Paediatrics and Child Health
Objectives: Considering the dearth of literature on West syndrome (WS) from South Asian countries, this study aimed to evaluate the management practices in South Asia by an online survey and meta-analysis.
Methods: An online questionnaire was sent to 223 pediatric neurologists/pediatricians in India, Pakistan, Myanmar, Sri Lanka, Bhutan, Nepal, and Bangladesh. Their responses were evaluated and supplemented by a meta-analysis.
Results: Of 125 responses received (response rate: 56%), around 60% of responders observed male preponderance and an approximate lead-time-to-treatment (LTTT) of 4-12 weeks. The commonest etiology observed was a static structural insult (88.6% of responders). Most commonly used first-line drug (country-wise) was as follows: India-adrenocorticotropin hormone (ACTH, 50%); Pakistan-oral steroids (45.5%); Myanmar, Sri Lanka, and Nepal-oral steroids (94.4%); Bangladesh-ACTH (2/2); Bhutan-vigabatrin (3/5). ACTH and vigabatrin are not available in Myanmar and Nepal. The most commonly used regime for ACTH was maximal-dose-at-initiation-regime in India, Sri Lanka, and Bangladesh and gradually escalating-regime in Pakistan. Maximum dose of prednisolone was variable-most common response from India: 3-4 mg/kg/d; Pakistan, Bhutan, and Bangladesh: 2 mg/kg/d; Sri Lanka, Nepal, and Myanmar: 5-8 mg/kg/d or 60 mg/d. The total duration of hormonal therapy (including tapering) ranged from 4 to 12 weeks (67/91). Most responders considered cessation of spasms for four weeks as complete response (54/111) and advised electroencephalography (EEG; 104/123) to check for hypsarrhythmia resolution. Difficult access to pediatric EEG in Bhutan and Nepal is concerning. More than 95% of responders felt a need for more awareness. The meta-analysis supported the preponderance of male gender (68%; confidence interval [CI]: 64%-73%), structural etiology(80%; CI 73%-86%), longer LTTT (2.4 months; CI 2.1-2.6 months), and low response rate to hormonal therapy(18% and 28% for ACTH and oral steroids respectively) in WS in South Asia.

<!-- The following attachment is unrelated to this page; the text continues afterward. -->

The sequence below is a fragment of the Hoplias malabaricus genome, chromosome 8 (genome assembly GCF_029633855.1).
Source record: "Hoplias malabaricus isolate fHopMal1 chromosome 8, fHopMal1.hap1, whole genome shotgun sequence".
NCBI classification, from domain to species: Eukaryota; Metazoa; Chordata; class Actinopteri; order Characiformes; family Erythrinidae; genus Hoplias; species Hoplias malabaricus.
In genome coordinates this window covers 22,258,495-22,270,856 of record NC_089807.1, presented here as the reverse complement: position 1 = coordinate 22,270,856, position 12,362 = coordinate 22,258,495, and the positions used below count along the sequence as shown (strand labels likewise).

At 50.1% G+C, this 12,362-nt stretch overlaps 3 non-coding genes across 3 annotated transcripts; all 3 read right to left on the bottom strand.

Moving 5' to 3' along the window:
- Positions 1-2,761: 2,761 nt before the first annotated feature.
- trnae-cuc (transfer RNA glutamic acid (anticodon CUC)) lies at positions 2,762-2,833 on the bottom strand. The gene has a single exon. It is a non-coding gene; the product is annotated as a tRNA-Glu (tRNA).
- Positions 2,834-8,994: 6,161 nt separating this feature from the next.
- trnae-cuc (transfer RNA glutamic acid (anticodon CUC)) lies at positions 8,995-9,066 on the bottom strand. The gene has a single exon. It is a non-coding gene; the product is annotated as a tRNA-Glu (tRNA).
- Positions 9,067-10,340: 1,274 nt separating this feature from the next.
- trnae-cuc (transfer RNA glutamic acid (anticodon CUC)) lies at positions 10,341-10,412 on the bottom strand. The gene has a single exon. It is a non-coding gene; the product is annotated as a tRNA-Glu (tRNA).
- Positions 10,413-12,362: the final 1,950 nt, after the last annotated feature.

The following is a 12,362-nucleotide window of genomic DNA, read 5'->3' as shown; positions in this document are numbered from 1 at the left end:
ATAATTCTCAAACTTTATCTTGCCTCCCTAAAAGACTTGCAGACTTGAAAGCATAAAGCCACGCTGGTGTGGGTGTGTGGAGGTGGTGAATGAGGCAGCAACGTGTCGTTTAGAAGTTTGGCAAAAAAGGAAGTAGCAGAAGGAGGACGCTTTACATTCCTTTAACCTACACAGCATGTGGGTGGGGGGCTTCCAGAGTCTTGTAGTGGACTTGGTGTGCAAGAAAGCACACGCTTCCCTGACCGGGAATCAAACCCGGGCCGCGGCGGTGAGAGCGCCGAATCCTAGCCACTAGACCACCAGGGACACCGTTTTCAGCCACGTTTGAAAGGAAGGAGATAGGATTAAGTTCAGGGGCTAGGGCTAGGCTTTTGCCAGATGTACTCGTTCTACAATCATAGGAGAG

Significance: This study highlights the practices and challenges in the management of WS in South Asia. These include a preponderance of male gender and structural etiology, a longer LTTT, difficult access to pediatric EEG, nonavailability of ACTH and vigabatrin in some countries, and low effectiveness of hormonal therapy in this region.
Mynak, M. L.,
Sahu, J. K.
(2020). Management practices for west syndrome in south Asia: A survey study and meta-analysis. Epilepsia Open, 5(3), 461-474.
Available at: https://ecommons.aku.edu/pakistan_fhs_mc_women_childhealth_paediatr/953
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